Some People Don’t Stand a Chance Because of a Lack of Access to Safe Water

safe-water

More than a half billion people in the world don’t have access to safe water.

Have you ever had a temporary water outage? It occasionally happens with water mains freeze or breaks. Occasionally, a water supplier must shut off the water to perform repairs or maintenance. That happened to me once in the last apartment I lived in. I really needed to shower and do a load of laundry but when I turned the tap, no water. It was off for hours.

My parents get their water from a rural cooperative, and there have been a couple of times when problems made the water temporarily unsafe to drink. They still had water flowing into the house but had to boil it before drinking or cooking with it, so it was still a big inconvenience.

The point I’m getting to is this. While all of us have probably suffered through an interruption of the water supply a few times, in developed countries like ours, we pretty much can take for granted access to safe water and sanitation. This wasn’t always the case.

As the nonprofit charity, Water.org, notes on the organization’s website, “a little more than 100 years ago, New York, London, and Paris were centers of infectious disease. Child death rates were as high then as they are now in much of Sub-Saharan Africa. It was sweeping reforms in water and sanitation that enabled progress. In fact, in a 2007 poll by the British Medical Journal, clean water, and sanitation access was designated the most important medical advancement since 1840.”

People living in places like Africa, many parts of Asia, Latin America, and the Caribbean, can’t take access to safe water and sanitation for granted. And you know who suffers the most due to the lack of those things we take for granted? Women and children.

Water-related diseases affect more than 1.5 billion people every year

The lack of safe water and sanitation spreads disease. Every 90 seconds a child dies from a water-related disease. Water, sanitation, and hygiene-related disease kill nearly 1 million people each year. In countries where access to safe water is difficult and unreliable at best, women and children bear the primary responsibility for water collection.

Women and girls often spend up to 6 hours each day collecting water

Women and girls in developing countries often spend up to 6 hours each day collecting and carrying water. That makes education elusive and economic opportunity farther out of reach. There are only so many hours in a day. Spending a quarter of your day just collecting water doesn’t leave a lot of time for things like school and making a living. How would your schedule have to change if you spent 6 hours each day collecting water?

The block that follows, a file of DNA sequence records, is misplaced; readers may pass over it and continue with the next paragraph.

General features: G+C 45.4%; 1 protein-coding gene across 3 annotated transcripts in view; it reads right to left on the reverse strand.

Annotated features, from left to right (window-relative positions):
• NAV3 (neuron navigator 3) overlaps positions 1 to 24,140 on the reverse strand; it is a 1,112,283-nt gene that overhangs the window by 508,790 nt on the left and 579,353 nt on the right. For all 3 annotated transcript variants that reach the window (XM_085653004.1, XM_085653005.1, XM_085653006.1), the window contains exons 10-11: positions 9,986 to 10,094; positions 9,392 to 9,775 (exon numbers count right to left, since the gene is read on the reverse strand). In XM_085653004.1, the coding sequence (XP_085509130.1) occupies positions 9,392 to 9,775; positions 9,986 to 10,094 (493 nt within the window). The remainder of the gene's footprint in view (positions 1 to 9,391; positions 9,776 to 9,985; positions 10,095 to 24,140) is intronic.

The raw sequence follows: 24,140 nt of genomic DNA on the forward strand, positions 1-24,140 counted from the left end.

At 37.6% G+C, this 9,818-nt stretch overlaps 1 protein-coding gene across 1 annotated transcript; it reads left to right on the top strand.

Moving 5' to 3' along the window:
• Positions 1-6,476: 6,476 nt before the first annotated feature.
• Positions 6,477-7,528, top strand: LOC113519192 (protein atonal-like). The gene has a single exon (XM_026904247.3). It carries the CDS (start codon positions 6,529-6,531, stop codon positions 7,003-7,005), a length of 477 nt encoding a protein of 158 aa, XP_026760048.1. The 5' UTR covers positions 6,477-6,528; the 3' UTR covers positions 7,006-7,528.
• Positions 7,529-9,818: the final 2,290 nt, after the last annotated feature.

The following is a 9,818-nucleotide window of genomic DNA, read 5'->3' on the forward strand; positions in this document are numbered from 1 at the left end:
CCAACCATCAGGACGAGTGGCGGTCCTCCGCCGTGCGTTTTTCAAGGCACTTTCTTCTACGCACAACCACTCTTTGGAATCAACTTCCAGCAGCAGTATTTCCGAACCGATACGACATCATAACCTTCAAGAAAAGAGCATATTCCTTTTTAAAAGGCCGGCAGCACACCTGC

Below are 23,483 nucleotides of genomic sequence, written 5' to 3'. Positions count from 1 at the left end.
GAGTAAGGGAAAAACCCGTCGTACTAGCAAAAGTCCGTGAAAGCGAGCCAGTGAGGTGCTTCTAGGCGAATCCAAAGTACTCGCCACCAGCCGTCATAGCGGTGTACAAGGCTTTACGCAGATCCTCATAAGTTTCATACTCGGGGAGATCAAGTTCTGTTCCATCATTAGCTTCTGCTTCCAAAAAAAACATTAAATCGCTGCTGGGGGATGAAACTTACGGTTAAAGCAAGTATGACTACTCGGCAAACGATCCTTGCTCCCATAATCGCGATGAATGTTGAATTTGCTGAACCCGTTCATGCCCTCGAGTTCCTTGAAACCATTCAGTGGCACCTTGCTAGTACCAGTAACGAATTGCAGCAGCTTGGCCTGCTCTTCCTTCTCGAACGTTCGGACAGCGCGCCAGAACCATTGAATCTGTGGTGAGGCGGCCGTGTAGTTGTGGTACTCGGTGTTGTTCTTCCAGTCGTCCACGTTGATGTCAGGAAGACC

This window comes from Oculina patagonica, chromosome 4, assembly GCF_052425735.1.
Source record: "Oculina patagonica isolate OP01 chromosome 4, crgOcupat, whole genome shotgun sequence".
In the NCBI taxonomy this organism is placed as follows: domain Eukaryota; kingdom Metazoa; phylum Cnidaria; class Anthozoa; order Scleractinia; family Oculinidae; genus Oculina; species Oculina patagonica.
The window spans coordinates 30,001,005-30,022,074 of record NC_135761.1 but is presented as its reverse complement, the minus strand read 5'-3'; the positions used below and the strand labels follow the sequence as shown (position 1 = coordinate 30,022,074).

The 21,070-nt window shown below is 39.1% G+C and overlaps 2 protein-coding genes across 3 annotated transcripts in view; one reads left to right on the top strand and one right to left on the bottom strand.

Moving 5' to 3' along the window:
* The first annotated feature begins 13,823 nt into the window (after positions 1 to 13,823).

The lack of access to safe water is deadly, dangerous, and a major obstacle to the people of developing nations living healthy lives and becoming economically empowered. It is what is standing between billions of people and their health, safety, and the opportunity to realize their true potential.

Besides being an author, like it or not, I’m also running a business. I’m someone who makes a profit from selling his work to others. That makes me feel that I have an obligation to give something back. For a while now I have been thinking about ways to do that. It occurred to me that contributing a set percentage of my royalty earnings to a worthy charity that helped disadvantaged people would be a great way to do that. Not only would that be a way for me to give back personally, indirectly but in a very real way, it would also involve those who buy my books. Those wonderful people would be helping too. They would be giving to someone in real need every time they chose to buy one of my books.

Once I decided on what to do, I started looking for a charity that was doing important work, an organization that I could have confidence in to do what they claimed they were doing. What I found was that there are a lot of wonderful charities doing amazing work in so many different areas that it is almost mind boggling. But rather quickly, I honed in on an area where the need is beyond critical, access to safe water and sanitation.